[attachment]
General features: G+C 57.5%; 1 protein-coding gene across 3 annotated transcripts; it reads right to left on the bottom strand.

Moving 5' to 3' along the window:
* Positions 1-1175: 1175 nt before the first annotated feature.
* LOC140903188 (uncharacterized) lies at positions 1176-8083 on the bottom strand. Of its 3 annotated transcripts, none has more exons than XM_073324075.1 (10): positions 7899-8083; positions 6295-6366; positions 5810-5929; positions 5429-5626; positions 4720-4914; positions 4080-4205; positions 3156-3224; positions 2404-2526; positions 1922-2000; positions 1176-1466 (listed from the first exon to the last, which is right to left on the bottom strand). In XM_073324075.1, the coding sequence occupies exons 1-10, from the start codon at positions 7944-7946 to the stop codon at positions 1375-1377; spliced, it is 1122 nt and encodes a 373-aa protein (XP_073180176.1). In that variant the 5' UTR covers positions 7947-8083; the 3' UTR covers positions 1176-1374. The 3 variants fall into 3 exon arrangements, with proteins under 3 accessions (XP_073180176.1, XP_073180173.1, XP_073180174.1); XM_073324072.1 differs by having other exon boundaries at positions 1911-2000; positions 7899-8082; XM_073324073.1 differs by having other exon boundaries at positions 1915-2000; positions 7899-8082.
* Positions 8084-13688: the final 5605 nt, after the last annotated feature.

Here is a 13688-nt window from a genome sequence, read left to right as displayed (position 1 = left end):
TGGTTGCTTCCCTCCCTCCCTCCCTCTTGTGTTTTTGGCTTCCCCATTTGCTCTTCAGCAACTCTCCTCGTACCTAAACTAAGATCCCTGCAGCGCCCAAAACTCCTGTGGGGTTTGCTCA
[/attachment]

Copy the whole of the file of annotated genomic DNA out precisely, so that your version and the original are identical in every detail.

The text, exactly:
General features: G+C 57.5%; 1 protein-coding gene across 3 annotated transcripts; it reads right to left on the bottom strand.

Moving 5' to 3' along the window:
* Positions 1-1175: 1175 nt before the first annotated feature.
* LOC140903188 (uncharacterized) lies at positions 1176-8083 on the bottom strand. Of its 3 annotated transcripts, none has more exons than XM_073324075.1 (10): positions 7899-8083; positions 6295-6366; positions 5810-5929; positions 5429-5626; positions 4720-4914; positions 4080-4205; positions 3156-3224; positions 2404-2526; positions 1922-2000; positions 1176-1466 (listed from the first exon to the last, which is right to left on the bottom strand). In XM_073324075.1, the coding sequence occupies exons 1-10, from the start codon at positions 7944-7946 to the stop codon at positions 1375-1377; spliced, it is 1122 nt and encodes a 373-aa protein (XP_073180176.1). In that variant the 5' UTR covers positions 7947-8083; the 3' UTR covers positions 1176-1374. The 3 variants fall into 3 exon arrangements, with proteins under 3 accessions (XP_073180176.1, XP_073180173.1, XP_073180174.1); XM_073324072.1 differs by having other exon boundaries at positions 1911-2000; positions 7899-8082; XM_073324073.1 differs by having other exon boundaries at positions 1915-2000; positions 7899-8082.
* Positions 8084-13688: the final 5605 nt, after the last annotated feature.

Here is a 13688-nt window from a genome sequence, read left to right as displayed (position 1 = left end):
TGGTTGCTTCCCTCCCTCCCTCCCTCTTGTGTTTTTGGCTTCCCCATTTGCTCTTCAGCAACTCTCCTCGTACCTAAACTAAGATCCCTGCAGCGCCCAAAACTCCTGTGGGGTTTGCTCA